The Outer Line

…. is the path often taken by cyclists who are unable to break into the lead-out train, but whose strength, resolve and tactical cunning can lead them to victory.


We provide an independent perspective on the challenges facing pro cycling – and offer an objective forum for analyzing the key structural, economic, governance and ethical aspects of the sport. Through informed and constructive discussion, we hope to improve the underlying characteristics, reform the historical models, and help pro cycling to truly grow and thrive.


 Cycling has relied on legacy and tradition for too long – locking us to an inner line that has clearly failed, and which risks the future of the sport.  It’s time to listen to new ideas and change direction.  It’s time to take The Outer Line…


Click below for a Summary of A Roadmap to Repair Pro Cycling



And, click here for an overview of our Business Plan for the proposed

International Pro Cycling League

Scroll down to read our most recent articles on the issues facing pro cycling and the perspectives of various leaders in the sport. Print out copies of any of our past articles from the Article Library page, and check back frequently for on-going commentary, innovative ideas and new directions in pro cycling.

Calling Time Out On the Team Time Trial

Cycling’s association of teams, the Association International des Groupes Cyclistes Professionels (AIGCP), recently issued a strong rebuke to the sport’s ruling body – the Union Cycliste Internationale (UCI). Generally fed up with the pace of reforms and with the economic pressures they face in trying to field teams for all of the WorldTour’s far-flung races, the teams voted to boycott the upcoming UCI World Team Time Trial (TTT) Championship in Doha. This potential walkout highlights the teams’ growing discontent with the UCI – specifically the expansion of the WorldTour calendar in future years – and the frustration of not having enough input in how they run their own businesses. The key contention pointed out in the August 10, 2016 AIGCP press release announcing the boycott is that the teams will themselves have to continue to shoulder the costs of participating in what is...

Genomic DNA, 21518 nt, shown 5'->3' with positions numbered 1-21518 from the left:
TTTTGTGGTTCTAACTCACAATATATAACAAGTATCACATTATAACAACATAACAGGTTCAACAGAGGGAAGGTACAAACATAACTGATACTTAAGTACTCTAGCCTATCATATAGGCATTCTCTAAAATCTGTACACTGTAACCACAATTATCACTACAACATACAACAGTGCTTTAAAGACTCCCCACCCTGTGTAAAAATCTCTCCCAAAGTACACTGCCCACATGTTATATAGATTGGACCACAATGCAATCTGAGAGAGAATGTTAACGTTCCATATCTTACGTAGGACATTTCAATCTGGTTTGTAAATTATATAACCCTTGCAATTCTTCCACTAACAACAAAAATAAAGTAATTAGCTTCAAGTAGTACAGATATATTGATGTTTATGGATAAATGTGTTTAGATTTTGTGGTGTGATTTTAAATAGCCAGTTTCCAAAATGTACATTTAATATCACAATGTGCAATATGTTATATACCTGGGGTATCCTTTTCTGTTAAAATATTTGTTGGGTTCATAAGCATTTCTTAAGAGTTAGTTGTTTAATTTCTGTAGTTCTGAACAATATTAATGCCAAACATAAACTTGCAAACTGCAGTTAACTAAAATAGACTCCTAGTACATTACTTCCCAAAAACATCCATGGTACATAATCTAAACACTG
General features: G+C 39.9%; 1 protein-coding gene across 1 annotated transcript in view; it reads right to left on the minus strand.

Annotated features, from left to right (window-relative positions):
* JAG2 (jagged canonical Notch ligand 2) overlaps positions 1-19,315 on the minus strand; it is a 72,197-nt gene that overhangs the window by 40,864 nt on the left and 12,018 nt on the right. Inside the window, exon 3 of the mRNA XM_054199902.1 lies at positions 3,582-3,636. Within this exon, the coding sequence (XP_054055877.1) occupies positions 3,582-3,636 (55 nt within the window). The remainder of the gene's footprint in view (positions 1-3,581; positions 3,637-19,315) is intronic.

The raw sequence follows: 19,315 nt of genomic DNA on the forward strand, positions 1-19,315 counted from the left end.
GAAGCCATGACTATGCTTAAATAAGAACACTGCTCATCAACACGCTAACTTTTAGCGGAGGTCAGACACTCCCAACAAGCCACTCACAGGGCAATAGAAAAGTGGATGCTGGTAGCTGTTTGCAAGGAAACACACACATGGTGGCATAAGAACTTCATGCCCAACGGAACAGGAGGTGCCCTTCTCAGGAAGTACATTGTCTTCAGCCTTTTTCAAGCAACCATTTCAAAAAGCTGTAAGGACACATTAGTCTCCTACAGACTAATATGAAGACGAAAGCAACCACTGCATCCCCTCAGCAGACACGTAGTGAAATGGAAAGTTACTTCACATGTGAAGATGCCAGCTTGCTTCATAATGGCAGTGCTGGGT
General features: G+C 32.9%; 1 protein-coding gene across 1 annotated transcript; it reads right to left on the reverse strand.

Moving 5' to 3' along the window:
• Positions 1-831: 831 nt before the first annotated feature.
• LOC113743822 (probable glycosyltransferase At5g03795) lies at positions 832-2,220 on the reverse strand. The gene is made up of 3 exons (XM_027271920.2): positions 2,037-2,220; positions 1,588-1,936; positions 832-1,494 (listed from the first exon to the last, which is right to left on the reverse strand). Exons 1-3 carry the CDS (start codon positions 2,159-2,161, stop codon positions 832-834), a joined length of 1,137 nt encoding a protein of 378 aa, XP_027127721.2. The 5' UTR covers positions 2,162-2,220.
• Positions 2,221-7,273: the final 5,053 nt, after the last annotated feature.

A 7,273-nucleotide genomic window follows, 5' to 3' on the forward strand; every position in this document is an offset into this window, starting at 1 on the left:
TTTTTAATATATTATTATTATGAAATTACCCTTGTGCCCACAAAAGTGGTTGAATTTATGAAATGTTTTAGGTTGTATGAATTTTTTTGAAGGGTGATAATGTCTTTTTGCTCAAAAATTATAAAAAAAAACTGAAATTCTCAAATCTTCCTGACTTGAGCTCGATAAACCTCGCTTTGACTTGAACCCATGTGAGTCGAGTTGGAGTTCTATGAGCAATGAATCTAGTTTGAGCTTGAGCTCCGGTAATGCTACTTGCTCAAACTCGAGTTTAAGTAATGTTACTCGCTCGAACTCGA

Academia’s Role in Anti-Doping – In Microcosm and Big Picture

The recent fall-out between USA Cycling (USAC) and anti-doping researcher Dr. Paul Dimeo was widely reported in the cycling media. With the benefit of follow-up discussions and insights from both USAC officials and Dr. Dimeo, it is worth looking back at this incident in more detail – not only to understand what happened, but more importantly for what it can teach us as cycling tries to strengthen its anti-doping strategies.  In the broader context, this event has important implications for the conventional wisdom regarding anti-doping policy, freedom of expression, and the role of academia in driving change. Dimeo is a senior lecturer at the University of Stirling in Scotland, and a recognized and widely published expert in anti-doping and drug use in elite sports. He had previously conducted research and analysis for USAC, and in April, 2016, the organization asked him to chair a new...

UCI Scorecard: Are the CIRC Recommendations Being Implemented?

Brian Cookson took over the UCI Presidency in late 2013, heralding a new direction in pro cycling, and proposing sweeping changes in the way that the sport was managed and overseen. It was widely hoped that his election would signal the beginning of a new and cleaner era in pro cycling.  One of the key initiatives in Cookson’s early agenda was to create the Cycling Independent Reform Commission (CIRC) – a panel of independent experts to look at the history of cycling, and to make recommendations for cleaning up and better managing the sport in the future.  The Commission was funded to the tune of €3 million, was led by three independent experts and was supported by a small internal staff.  It spent a year assessing the current situation in pro cycling.  It interviewed some 174 individuals, including past and present riders, team managers, doctors, scientists, owners, sponsors, event...

A Crazy Idea, or a Sure Bet?